T/S parameters measurement using SoundEasy
How to measure the T/S parameters using SoundEasy?
The T/S parameters are easily extracted after making the impedance measurement. We know that we can get the basic T/S parameters using a signal generator, a resistor and a volt-meter. We already discussed this here. Vas needs additional tinkering and measurements, but just from the free-air impedance curve you can get a lot of parameters. For our example, we will use our handy-dandy SEAS CA18RNX.(Amazon affiliate paid link)
Step 1 – Impedance measurement
Make a free-air impedance measurement of the driver. This has already been discussed in the previous article, and it should look something like this :
After that, go ahead and click the right arrow at the top. Scroll until you see the the T/S tab. Go ahead and click it.
Step 2 – Extract basic T/S parameters
Now you have to enter the diameter of the speaker and the Re. Go ahead and measure the DC resistance of the speaker using an ohm-meter or a multi-meter (Amazon affiliate paid link). If you don’t have one handy, you can use the value stated in the spec sheet of the speaker (but that defeats the whole purpose of measuring).
Enter the effective speaker diameter. Take note that this is the actual diameter of the cone (not the standard 6.5″ , 8″ speaker dimensions). Usually, it is supplied in spec sheet. However, sometimes the effective area is quoted, and you can calculate the diameter. Other times, it’s not quoted and you have to measure it, using a ruler. Considering it has symmetrical screw holes, you can use them as reference and align the ruler correctly. Next, measure from the apex of the surround to the apex of the surround on the other side (the middle of the surround).
So for our Seas speaker :
- Measured Re = 5.98 Ohms.
- Effective diameter is 13.16 cm.
- Then click “Get Current Zin”. This will use the latest impedance measurement curve.
- Then click “Basic TS”
Step 3 – Choose your method for measuring Vas
We got all the basic T/S parameters figured out. Now, we have to measure Vas. If you know the value of Vas, you can calculate the rest of the parameters (this is done automatically). SoundEasy offers us two options for measuring Vas :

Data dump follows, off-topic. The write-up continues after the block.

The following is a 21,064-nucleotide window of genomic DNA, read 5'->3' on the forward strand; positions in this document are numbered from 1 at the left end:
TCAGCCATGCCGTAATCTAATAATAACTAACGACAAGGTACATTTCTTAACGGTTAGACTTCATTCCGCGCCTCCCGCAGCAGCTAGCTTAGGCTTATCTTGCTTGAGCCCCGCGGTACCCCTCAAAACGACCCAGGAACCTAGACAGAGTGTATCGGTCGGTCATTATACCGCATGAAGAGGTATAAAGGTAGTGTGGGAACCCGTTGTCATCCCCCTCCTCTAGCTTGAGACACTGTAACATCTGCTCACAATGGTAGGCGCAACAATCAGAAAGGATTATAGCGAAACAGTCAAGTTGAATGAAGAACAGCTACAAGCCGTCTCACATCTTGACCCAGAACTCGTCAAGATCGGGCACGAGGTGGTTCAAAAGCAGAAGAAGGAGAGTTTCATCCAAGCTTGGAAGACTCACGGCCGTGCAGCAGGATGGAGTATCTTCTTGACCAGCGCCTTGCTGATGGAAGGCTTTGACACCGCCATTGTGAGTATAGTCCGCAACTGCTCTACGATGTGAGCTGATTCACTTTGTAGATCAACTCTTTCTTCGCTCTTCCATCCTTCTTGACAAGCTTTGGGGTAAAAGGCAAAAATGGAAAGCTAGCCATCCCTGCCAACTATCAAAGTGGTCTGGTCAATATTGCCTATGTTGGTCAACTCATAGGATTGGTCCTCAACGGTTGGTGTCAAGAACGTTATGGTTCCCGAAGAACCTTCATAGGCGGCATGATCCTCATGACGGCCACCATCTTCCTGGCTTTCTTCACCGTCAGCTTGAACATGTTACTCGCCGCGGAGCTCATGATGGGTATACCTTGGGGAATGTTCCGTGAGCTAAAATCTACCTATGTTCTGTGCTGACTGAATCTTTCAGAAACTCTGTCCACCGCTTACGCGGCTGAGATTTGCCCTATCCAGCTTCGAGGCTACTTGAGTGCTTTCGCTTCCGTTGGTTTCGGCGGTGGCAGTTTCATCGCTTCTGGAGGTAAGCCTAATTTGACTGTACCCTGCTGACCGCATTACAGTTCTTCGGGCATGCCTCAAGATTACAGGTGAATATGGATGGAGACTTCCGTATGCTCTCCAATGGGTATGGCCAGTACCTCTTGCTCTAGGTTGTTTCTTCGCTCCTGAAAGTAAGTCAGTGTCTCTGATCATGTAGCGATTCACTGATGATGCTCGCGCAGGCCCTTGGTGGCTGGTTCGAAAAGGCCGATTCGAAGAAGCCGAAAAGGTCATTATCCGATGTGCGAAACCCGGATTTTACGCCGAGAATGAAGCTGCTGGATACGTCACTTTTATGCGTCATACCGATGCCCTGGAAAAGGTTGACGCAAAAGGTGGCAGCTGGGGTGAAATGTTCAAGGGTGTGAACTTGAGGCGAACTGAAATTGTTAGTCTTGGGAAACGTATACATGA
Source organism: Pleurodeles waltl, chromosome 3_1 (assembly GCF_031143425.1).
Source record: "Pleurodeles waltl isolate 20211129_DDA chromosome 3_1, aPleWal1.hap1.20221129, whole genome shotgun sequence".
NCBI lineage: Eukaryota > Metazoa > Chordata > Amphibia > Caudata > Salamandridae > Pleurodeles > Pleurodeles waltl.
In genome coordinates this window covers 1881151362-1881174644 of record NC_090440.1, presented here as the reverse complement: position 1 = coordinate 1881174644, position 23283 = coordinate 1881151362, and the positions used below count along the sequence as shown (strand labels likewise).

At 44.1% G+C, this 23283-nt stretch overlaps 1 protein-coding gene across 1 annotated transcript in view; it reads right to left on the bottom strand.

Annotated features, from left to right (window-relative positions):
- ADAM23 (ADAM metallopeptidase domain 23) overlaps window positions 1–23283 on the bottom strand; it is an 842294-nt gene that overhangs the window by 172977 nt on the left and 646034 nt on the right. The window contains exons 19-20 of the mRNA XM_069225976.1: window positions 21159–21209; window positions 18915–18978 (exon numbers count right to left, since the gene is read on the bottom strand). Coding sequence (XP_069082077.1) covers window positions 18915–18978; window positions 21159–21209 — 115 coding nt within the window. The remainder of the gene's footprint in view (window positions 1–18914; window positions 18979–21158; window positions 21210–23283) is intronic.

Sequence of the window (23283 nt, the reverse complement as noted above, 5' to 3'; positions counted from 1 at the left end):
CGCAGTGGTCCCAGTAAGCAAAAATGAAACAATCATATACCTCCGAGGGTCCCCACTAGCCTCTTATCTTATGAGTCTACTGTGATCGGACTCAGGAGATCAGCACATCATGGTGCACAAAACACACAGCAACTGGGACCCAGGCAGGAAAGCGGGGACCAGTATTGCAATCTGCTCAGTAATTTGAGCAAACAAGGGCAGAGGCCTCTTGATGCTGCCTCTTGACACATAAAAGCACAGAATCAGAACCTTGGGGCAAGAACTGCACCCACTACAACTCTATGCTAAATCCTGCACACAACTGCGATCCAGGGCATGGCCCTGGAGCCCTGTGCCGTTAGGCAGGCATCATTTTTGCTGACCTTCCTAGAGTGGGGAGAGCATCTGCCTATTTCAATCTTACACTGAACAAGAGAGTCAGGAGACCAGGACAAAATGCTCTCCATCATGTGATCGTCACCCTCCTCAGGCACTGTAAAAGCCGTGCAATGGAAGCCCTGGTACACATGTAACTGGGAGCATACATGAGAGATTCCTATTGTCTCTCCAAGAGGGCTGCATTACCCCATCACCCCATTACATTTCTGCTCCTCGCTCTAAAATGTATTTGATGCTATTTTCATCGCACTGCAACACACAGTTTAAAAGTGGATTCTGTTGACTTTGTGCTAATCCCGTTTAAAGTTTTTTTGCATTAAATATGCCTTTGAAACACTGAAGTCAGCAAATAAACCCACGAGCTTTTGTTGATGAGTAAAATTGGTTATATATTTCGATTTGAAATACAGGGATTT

- The added mass method. You add a precisely known mass to the cone, to shift its resonance frequency lower. After taking an additional impedance measurement, you can calculate Vas by comparing the 2 curves and knowing the exact added mass.
- The test box method. You place the speaker in a perfectly sealed box. By knowing the exact volume of the box (make sure you mount the speaker with the magnet facing outward, so you don’t lower the internal volume of the box), you also know the compliance. In conclusion, after making another impedance measurement of the speaker+box, you can calculate Vas.
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Making an accurate Vas measurement is always a pain, since air properties influence the result. But, just comparing the 2 methods, the accuracy of the test box method is superior. In our example we will use the added mass method, because it’s easier to conduct. The test box method implies building a sealed enclosure just for this measurement.
Step 4 – Preparations for Vas measurement
My pick is the added mass method. Although, not as accurate, it’s definitely more convenient. You can use different objects to place on your speaker cone. Usual choice is clay. However, I use some special plasticine from the toy store. It’s not the usual one, but rather gooey and slightly sticky. First of all, use a precise scale to measure it (down to 0.1 grams).
Secondly, I stretched the plasticine and tried to put uniformly on the cone.
Usually I do a much better job on spreading the plasticine / clay around the speaker cone, but this speaker uses a very fragile paper cone and I don’t want to risk damaging it. If you chose the test box method, just mount the speaker to the box with the magnet sticking out. The volume chosen for the box is not that important. However, what is important, is that you know the volume precisely. In my opinion, something around 15-20 liters would be fine.
Step 5 – 2nd impedance measurement
Adding the plasticine to the cone increases the moving mass of the speaker, and in effect, lowers the resonance frequency. Let’s go back to the MLS tab, and take a new impedance measurement. Same applies if you opted for the test box method.
As you can see, the peak in impedance happens at a lower frequency.
Step 6 – Extract the rest of T/S parameters
Head back to the T/S tab. Depending on which method you chose, enter either “Test M” or “Test Vb” value. In our case, we enter the value of the added mass (82.9 grams). Before we extract the rest of the parameters, we need to click the “Get Current Zin” button, so it uses the latest impedance measurement (the one with the added mass). Finally, go ahead and click the “TS using Delta M” (or the other one, if you used the test box method), to get the full list of parameters.
This is one of the many ways you can measure the T/S parameters. At a closer inspection, the parameters differ slightly from the ones quoted by the manufacturer. This is not uncommon, because not all speakers are the same, even though they go through the same manufacturing process. As a result, the spec sheet of the speaker actually contains the mean values. If you plan to use SoundEasy for modelling purposes only, and have a more accurate device for measuring T/S parameters, you can use that instead and input them manually (or import them).
- Image source : link.